June 21, 2013
Opened up the paper—yes, I still read one—the other day and saw that folks in Michigan thought they were close to finding Jimmy Hoffa. For those of you too young to understand this macabre adult version of “Where’s Waldo”, the late Mr. Hoffa was a thug, I mean a respected union leader, who went to lunch one day with a few of his friends in the Detroit mafia and never showed up that evening for dinner—or anywhere else for that matter– for the last 38 years. Apparently, this latest search has, like all the others undertaken over the years, failed to turn up any evidence of the ill-fated former Teamster. While I’m as curious as the next guy as to what happened to Jimmy after he finished up the blue plate special at the Machus Red Fox that day, I did start to wonder about our irrational fascination with finding out “what happened” to folks whose disappearances have absolutely no effect on our every day lives.
Maybe it’s because the random timing of these “sightings” and “locatings” are such a break from the ordinary. Why else would we give credence to the assertions of people whose credibility we would typically view as dubious at best? The case of the still undiscovered Mr. Hoffa is a prime example. The good people of Oakland county Michigan will now incur the costs of heavy earth moving equipment, anthropologists, medical examiners and cadaver dogs all based on a hot tip provided by an 85 year old ex-Mafia member—and we all know how credible they are—who was in jail at the time of the disappearance. It’s kind of like a few years ago when there seemed to be a rash of alien abductions, but the abductees always seemed to be two residents of Klanville, Mississippi who happened to be out “frog-giggin” at the time of their close encounter of the third kind.
Perhaps we’re all just a little obsessed with a morbid fascination as to how people we know are dead, really died. Take Amelia Earhart. The woman was born in 1897, so even if she hadn’t disappeared in 1939, it’s highly unlikely that she’d still be with us today, yet still, every ten years or so, our attention is peaked when someone says they’ve found her plane. Just like the aforementioned remains of Mr. Hoffa, the wreckage somehow never materializes, and we are once again left to wait and wonder. I just don’t know what we are hoping for. Odds are her plane crashed somewhere in the South Pacific, and if this did prove to be the case, would we feel any sense of relief since it was what we expected all along? I think that in situations like this, our hope is that what we all really know happened, didn’t, and that Amelia spent the remainder of her life basking in the sun, eating exotic fruits, and teaching polka to the natives. Now that would be unexpected.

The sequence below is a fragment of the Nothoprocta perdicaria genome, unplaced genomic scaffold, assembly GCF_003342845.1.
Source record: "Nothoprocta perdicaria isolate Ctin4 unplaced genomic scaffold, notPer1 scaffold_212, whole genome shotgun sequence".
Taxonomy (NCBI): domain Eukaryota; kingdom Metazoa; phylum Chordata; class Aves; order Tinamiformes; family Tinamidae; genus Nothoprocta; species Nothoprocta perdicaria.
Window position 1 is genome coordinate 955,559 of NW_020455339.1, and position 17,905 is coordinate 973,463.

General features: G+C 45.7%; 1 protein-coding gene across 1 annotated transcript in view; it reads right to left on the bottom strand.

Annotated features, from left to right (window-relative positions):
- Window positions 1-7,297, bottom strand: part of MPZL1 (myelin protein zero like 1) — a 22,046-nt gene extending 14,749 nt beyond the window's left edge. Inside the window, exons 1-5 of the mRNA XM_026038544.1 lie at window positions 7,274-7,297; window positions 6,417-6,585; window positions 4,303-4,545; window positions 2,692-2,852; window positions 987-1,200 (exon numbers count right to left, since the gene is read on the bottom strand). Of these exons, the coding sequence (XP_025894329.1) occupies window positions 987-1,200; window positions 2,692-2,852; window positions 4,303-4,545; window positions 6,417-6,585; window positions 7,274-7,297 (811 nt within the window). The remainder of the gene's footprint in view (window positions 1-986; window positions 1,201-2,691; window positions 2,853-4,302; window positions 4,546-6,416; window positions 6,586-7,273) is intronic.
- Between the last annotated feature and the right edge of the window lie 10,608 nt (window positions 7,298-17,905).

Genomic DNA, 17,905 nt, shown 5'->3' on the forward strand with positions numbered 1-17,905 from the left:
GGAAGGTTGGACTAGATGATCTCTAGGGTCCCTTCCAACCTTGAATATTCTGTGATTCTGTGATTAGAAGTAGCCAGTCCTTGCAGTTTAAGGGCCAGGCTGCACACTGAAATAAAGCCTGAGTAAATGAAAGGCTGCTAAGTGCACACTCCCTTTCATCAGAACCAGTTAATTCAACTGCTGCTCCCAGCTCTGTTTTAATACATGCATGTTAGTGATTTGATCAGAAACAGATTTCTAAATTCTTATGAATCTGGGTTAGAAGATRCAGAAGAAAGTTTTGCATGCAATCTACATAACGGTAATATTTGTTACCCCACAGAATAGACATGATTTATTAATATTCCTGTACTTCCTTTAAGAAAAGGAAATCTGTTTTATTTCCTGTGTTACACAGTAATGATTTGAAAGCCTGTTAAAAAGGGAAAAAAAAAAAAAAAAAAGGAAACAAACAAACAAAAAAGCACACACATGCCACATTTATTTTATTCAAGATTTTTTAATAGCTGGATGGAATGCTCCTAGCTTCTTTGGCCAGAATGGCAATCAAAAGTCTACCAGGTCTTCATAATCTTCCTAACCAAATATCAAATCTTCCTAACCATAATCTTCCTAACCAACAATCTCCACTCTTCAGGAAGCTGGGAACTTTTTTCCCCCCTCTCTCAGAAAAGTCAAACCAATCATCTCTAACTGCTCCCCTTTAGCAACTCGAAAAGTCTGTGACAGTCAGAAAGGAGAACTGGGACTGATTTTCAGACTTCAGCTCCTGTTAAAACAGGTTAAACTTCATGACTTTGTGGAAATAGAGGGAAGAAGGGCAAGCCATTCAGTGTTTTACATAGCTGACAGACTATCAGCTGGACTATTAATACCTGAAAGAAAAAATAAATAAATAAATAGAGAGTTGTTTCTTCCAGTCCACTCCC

Actually, the search for those who have left this mortal coil under less than obvious circumstances serves an economic purpose. Whole cottage industries have grown around these “mysterious disappearances”. How many people that probably otherwise couldn’t find employment have made entire careers out of their books, websites, and lectures at the local Super 8 motel promulgating their theories as to the whereabouts of everyone from Judge Crater to D.B. Cooper? And how many hours of programming would be lost to cable outlets like The Discovery Channel and its offspring without these folks? A few million insomniacs don’t want to know the answer to that question. So, ironically enough, for all of us who want answers, there are a heck of a lot of people out there whose livelihoods depend on us never finding out.
In a sense, our desire to explain the unexplained reflects our common need for closure. It’s our answer to the “cause” portion of the equation when we already know the effect. The occasional nature of this desire in response to the sporadic identification of “new evidence” is really just a manifestation of our natural curiosity. It’s only when these things are taken to the extreme—like those Area 51 fanatics that think the government has aliens and space ships housed in an underground warehouse in New Mexico. The Watergate conspirators couldn’t keep a secret for three weeks, but somehow this one is airtight—that they become problematic. As to the fate of the late Jimmy Hoffa, let me advance my own personal theory: Colonel Mustard, in the conservatory with the candlestick.